The High Court on Monday issued subpoenas for about a dozen businessmen whose names appear in supposed Popular Party (PP) ledgers reflecting fat contributions made to the ruling party over the years.
In the latest development over the inquiry into the records of former party treasurer Luis Bárcenas, Judge Javier Gómez Bermúdez opened a new investigation into the PP’s finances based on a complaint filed by the United Left (IU) political bloc. Besides the prominent businessmen, Bárcenas and his predecessor, Álvaro Lapuerta, have also been summoned to testify.
Another High Court judge is already investigating alleged connections between Bárcenas’ accounting and records of kickbacks paid to PP officials that make up part of the massive Gürtel inquiry that was blown open in February 2009 with the arrests of alleged mastermind Francisco Correa, his right-hand man Pablo Crespo and a host of others. Judge Pablo Ruz is handling that investigation.
Anticorruption prosecutors have told Judge Ruz that Gómez Bermúdez should retain jurisdiction over the entire case, legal sources have told Efe.
In his ruling, Ruz said that the PP could have civil liability for the money that was paid to the party by donors listed in Bárcenas’ papers if there is evidence that these contributions violated the law.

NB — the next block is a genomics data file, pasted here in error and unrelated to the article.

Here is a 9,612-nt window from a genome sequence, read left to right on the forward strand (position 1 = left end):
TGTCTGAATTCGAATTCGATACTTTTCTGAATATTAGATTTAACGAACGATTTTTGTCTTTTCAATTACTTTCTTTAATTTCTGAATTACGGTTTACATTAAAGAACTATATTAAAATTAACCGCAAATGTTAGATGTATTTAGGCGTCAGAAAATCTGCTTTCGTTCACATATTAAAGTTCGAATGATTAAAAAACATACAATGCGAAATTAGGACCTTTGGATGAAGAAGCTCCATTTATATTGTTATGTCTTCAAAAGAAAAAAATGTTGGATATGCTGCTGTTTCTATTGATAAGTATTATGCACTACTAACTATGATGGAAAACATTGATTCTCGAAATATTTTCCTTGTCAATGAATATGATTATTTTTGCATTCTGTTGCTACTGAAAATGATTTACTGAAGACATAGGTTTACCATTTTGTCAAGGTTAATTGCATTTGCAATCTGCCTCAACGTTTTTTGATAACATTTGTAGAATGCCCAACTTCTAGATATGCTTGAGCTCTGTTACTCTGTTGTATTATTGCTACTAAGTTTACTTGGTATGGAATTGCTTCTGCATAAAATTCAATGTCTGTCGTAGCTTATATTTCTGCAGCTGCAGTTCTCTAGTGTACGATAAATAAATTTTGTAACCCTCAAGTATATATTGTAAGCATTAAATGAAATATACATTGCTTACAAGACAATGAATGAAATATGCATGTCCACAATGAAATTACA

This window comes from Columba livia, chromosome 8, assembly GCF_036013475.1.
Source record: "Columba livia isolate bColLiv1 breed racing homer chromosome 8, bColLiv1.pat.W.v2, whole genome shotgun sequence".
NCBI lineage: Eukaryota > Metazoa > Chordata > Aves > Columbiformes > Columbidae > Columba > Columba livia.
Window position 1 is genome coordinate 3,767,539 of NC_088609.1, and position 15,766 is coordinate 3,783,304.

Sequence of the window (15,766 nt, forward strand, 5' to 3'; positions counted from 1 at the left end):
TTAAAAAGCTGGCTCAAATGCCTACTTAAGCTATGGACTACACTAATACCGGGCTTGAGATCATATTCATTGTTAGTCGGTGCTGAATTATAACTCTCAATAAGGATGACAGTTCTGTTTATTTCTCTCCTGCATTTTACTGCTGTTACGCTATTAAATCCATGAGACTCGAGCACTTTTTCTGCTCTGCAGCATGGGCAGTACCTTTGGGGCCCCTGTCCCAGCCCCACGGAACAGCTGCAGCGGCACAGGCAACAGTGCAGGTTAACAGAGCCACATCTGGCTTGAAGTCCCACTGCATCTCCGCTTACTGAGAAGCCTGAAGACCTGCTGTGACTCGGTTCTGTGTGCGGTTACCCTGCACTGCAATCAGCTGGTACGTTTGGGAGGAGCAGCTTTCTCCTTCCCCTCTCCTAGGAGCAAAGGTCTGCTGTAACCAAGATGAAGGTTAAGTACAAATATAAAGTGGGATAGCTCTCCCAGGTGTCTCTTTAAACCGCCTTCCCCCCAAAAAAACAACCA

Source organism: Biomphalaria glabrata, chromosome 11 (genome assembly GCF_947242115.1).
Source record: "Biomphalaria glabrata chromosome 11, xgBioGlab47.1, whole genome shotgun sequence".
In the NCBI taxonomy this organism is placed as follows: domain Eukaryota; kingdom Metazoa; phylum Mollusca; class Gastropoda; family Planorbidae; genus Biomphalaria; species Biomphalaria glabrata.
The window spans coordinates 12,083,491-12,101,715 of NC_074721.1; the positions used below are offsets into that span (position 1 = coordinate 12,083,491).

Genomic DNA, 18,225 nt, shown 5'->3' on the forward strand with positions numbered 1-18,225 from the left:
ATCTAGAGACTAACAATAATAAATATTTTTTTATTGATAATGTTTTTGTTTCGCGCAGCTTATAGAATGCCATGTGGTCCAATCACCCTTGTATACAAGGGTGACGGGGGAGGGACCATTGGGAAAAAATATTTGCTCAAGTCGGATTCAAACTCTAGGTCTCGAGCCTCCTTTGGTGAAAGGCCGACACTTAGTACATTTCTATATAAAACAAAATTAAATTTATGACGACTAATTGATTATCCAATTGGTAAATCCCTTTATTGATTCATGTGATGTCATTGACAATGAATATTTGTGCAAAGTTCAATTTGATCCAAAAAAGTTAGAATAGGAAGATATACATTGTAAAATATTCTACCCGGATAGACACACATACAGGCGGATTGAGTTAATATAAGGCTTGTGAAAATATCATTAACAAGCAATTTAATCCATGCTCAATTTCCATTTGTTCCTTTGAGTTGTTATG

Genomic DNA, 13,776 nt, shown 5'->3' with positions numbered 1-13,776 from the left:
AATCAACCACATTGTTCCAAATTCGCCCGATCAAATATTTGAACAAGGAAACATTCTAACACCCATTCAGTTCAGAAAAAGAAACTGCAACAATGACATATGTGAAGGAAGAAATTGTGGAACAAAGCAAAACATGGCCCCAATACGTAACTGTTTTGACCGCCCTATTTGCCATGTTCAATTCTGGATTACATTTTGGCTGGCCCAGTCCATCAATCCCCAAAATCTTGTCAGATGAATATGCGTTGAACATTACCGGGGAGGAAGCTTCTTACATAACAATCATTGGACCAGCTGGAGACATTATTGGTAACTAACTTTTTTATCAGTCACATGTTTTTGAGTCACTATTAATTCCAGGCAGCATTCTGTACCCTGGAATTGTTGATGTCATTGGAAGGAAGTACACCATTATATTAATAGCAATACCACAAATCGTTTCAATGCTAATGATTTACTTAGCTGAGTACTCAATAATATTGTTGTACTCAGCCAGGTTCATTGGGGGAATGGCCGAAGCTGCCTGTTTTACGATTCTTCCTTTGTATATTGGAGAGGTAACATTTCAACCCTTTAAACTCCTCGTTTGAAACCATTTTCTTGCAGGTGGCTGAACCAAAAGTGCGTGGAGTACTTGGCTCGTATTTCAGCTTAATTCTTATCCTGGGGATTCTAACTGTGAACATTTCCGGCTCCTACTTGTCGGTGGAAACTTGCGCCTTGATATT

The judge has decided for now not to officially name as a suspect former Bankia chairman Rodrigo Rato, who at one time was in charge of the PP’s finances. The same goes for former Interior Minister Ángel Acebes and ex-Defense Minister Federico Trillo, who is now Spain’s ambassador in London. The IU asked that they be investigated because they reportedly received bonuses from 2003 to 2008 from the PP’s slush fund financed through donations.
Also named in the IU complaint are José Luis Sánchez Domínguez of Grupo Sando, who reportedly gave a one-million-euro contribution; Manuel Contreras Caro, chairman of Azvy, who is listed as giving 858,000 euros; and Luis de Rivero, ex-chairman of Sacyr Vallehermoso, who contributed 500,000 euros.